[Qgis-community-team] QGIS plugin for catchment analysis and modelling using PIHM

Tim Sutton tim at linfiniti.com
Wed Oct 12 06:12:09 EDT 2011

Hi Alsiter

Thanks for this. You might get better exposure by posting this to the
users list (the community list is more used for internal project



On Wed, Oct 12, 2011 at 5:12 AM, Alister Hood
<alister.hood at synergine.com> wrote:
> Hi everyone,
> I just want to let you know about a QGIS plugin for integrated catchment
> modelling.  Some of you may have seen it already, but it seems to be
> sort of languishing in obscurity.  I didn't see any mention of it in the
> normal QGIS community places; only in a number of academic papers.
> It originally comes from here:
> http://www.pihm.psu.edu/pihmgis_home.html
> Their binary and source packages are both very messy and include a very
> old version of QGIS, and the source package for some reason isn't the
> latest version of the plugin.
> I *think* the original authors may have abandoned the QGIS plugin in
> favour of a web-based system.
> However, there is a public fork of the latest version here, including a
> windows and a linux binary:
> https://github.com/mlt/PIHM/wiki
> I guess he must have contacted the authors to obtain the source.  He has
> cleaned up the file tree and done some fixes, including so that it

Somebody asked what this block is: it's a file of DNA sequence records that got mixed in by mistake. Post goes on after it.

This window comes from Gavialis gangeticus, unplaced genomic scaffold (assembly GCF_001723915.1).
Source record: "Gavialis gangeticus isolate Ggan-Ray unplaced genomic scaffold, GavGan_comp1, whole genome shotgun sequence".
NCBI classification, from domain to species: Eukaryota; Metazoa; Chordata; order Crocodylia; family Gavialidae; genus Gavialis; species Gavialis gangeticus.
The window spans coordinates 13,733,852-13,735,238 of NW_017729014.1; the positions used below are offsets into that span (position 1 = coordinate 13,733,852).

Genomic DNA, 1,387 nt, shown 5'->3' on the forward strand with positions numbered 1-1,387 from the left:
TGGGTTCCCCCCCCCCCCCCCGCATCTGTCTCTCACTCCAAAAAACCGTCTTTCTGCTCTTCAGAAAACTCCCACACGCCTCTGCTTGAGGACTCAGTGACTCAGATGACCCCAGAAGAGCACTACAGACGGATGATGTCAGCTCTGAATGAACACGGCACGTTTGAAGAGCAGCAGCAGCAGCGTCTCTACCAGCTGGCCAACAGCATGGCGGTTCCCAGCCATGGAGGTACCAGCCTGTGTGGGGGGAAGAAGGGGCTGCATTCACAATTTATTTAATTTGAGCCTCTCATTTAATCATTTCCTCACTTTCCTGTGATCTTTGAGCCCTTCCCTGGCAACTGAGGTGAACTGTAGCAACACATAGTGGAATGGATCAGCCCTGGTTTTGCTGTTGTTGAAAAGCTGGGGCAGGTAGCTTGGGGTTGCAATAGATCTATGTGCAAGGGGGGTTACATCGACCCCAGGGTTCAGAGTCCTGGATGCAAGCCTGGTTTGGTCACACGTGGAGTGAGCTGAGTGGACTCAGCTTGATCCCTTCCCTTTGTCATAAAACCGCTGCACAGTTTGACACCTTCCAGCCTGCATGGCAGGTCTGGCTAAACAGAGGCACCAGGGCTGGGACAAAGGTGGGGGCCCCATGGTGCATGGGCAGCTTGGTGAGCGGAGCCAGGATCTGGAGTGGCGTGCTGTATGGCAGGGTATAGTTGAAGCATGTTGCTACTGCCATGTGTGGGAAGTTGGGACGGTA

> builds with msvc, and doesn't violate the GPL.  (I wish I'd found this
> earlier, because I started doing the same thing...)
> The plugin provides terrain analysis features similar to the TauDEM
> plugin for Mapwindow and ArcGIS (but without the fully automatic mode):
> pit removal, stream network and watershed delineation, etc.
> It also runs the "Penn State Integrated Hydrologic Model", and can
> produce a number of time series and spatial plots of the results.
> I recommend using the tutorial (and sample data) available on the web
> site:
> http://www.pihm.psu.edu/pihmgis_documents.html
> The built-in help documentation is the same, but is missing the
> pictures!
> This might also be useful:
> http://www.pihm.psu.edu/Downloads/Doc/pihm_input_file_format.pdf
> There are a number of interesting papers which mention it, and often
> have a short description of QGIS itself, e.g.:
> Community Hydrologic Model: Structure
> http://cuahsi.org/chymp/thurs/RMaxwell.ppt
> Multiphysics Modeling Implications for Environmental Observatories
> http://cuahsi.org/chymp/wed-am/CDuffy.pdf
> Model-Data Integration Framework: Watershed Reanalysis at the
> Susquehanna - Shale Hills Critical Zone Observatory
> http://www.cuahsi.org/chymp/20110315/Presentation_CHyMP_2011_GBhatt_mode
> ldata.pdf
> An Object Oriented Shared Data Model for GIS and Distributed Hydrologic
> Models
> http://www.personal.psu.edu/muk139/KumarEtAl_DataModel_IJGIS.pdf
> The Role of Physical, Numerical and Data Coupling in a Mesoscale
> Watershed Model
> http://www.personal.psu.edu/muk139/Mukesh_PIHM_Dec01_2009.pdf
> And this one doesn't mention it, but I know there are some people here
> interested in parallelization ;) :
> Domain Partitioning for Implementation of Large Scale Integrated
> Hydrologic Models on Parallel Processors
> http://www.personal.psu.edu/muk139/Mukesh_DP_Dec01_2009.pdf
> Regards,
> Alister
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Tim Sutton - QGIS Project Steering Committee Member (Release  Manager)
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